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I was attempting to rotate my tires yesterday and was not comfortable with how to jack and support the van. I used a floor jack to jack the front end of the car by the front tow hook on the cross member and placed a jack stand on the passenger side at the recommend location. As I started to lower the jack the van seemed to slid rearward and the stand was not in the position that I placed it at the jacking point. Also, I did not have a lot of confidence in the jacking spot on the side of the car to support the weight without bending. I tend to be over cautious but I am use to placing the jack stand on something a bit more solid under my Trailblazer.

Since I was trying to rotate my tires I need each side of the van up at any one time. I have searched the forums for a good description of how to properly secure the van on jack stands. Found lots of discussions on the pros and cons to using a puck on the jack. I would say the jacking part is relatively simple. It is how to properly place the van on jack stands that I am trying to resolve.
 

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Please do the swap on a near-level surface. There will be nothing but jackstands to keep your van from going downhill!


Jack the front as high as the jack will allow, using the center hook.

Put TWO stands in, one on each side of the front, at the usual jacking points, as high as they will allow.

Lower van slowly onto those two stands. Eventually the rear will start to rise after touchdown on the stands.

You MIGHT want to remove the front wheels at this point, because the next step might make it impossible to remove them.

Use the jack at the center hook at the back. Raise until the rear wheels are off the ground.

Rotate tires at will, since all four wheels are off the ground. If they are not, lower the rear a bit and remove the fronts as previously described, then raise the rear and put the fronts on the rear, then lower the rear again, and install the fronts.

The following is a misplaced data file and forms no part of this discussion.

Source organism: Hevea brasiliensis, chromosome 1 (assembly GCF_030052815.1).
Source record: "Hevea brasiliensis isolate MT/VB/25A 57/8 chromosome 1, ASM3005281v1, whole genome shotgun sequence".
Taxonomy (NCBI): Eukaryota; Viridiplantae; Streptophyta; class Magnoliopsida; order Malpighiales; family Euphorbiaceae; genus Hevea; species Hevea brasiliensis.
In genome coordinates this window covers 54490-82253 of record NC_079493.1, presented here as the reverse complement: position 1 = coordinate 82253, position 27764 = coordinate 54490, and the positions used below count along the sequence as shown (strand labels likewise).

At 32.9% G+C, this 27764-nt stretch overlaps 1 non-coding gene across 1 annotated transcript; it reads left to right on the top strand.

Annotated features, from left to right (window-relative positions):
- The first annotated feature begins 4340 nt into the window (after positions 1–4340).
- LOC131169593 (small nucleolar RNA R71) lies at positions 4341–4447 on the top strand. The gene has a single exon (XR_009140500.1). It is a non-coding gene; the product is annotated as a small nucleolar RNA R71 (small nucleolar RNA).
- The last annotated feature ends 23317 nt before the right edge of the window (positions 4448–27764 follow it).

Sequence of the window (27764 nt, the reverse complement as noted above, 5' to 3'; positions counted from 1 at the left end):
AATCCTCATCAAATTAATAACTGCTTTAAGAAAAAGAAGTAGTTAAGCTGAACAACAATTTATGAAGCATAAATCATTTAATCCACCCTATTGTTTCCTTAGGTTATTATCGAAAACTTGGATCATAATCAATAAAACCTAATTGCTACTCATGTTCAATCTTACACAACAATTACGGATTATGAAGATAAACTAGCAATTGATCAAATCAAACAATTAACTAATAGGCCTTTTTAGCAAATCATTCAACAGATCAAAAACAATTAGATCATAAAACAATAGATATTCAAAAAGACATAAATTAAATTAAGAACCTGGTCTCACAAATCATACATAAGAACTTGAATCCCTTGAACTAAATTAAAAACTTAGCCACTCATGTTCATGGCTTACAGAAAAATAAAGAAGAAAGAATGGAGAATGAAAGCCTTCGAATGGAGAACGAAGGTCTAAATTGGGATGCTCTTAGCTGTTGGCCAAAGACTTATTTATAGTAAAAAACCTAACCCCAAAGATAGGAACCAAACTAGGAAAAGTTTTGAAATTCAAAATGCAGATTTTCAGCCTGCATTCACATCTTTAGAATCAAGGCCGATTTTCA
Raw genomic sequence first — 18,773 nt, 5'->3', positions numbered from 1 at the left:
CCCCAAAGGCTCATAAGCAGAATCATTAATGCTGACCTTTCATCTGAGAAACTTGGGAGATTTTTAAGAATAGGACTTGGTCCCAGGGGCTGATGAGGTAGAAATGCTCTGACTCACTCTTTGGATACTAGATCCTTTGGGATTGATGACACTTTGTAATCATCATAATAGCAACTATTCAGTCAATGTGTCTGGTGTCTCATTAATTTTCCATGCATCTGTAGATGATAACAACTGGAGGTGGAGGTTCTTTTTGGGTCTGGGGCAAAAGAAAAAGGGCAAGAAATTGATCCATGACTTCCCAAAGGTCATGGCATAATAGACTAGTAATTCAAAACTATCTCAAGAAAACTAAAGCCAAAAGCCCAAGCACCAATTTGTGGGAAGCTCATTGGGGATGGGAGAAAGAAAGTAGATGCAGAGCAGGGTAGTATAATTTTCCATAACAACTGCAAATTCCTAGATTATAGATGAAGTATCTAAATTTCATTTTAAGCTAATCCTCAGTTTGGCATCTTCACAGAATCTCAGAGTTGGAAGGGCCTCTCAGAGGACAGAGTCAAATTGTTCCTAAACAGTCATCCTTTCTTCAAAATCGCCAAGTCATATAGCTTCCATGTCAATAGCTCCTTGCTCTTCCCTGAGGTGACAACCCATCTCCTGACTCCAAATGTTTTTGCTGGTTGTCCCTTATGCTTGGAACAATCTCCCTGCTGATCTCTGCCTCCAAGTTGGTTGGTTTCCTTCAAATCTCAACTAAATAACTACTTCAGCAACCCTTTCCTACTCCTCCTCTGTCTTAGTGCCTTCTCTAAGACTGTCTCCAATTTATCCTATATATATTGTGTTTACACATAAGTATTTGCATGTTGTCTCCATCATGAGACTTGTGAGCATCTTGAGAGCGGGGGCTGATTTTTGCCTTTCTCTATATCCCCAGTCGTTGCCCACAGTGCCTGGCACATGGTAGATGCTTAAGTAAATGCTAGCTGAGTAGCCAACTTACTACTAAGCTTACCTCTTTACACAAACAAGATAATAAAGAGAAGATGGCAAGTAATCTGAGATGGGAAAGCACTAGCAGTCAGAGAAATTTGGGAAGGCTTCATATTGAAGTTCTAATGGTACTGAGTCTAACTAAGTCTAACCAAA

Its generally a good idea not to load the wheels to any significant degree before completely tightening them.
 

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paulvan, It is good that you are cautious. But, if you want to be really safe, use the spare in this process and just jack up one corner at a time. It is a little more work, but you might need to check the pressure in the spare anyway. So, if you are considering this option, just put the spare on the right front (RF), move RF tire to RR, then RR to LF, then LF to LR, then LR to RF, then put the spare back, and you are done. Also, if you do not have an impact wrench, you can speed up the process by getting a socket attachment for your cordless drill to quickly remove and replace the lug nuts. Of course, a wrench, not the drill, must be used to tighten the lug nuts to the proper setting. Tom
 

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SuperDad said:
...Rotate tires at will, since all four wheels are off the ground....
4 jack stands is a good number to have in your garage. That's the way I do a tire rotation, and it sure speeds things up.

OF
 

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I have directional tires and only rotate them from front to back. My floor jack will actually lift the front and back tire off the ground at the same time and I put the jack stand under and just swap the wheels. It is pretty quick.
 

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I love that Honda has front and rear center locations for the floor jack. (I could never figure out where to put the floor jack on our Jetta.)

Is a 3-ton jack and jack-stands sufficient for the Odyssey?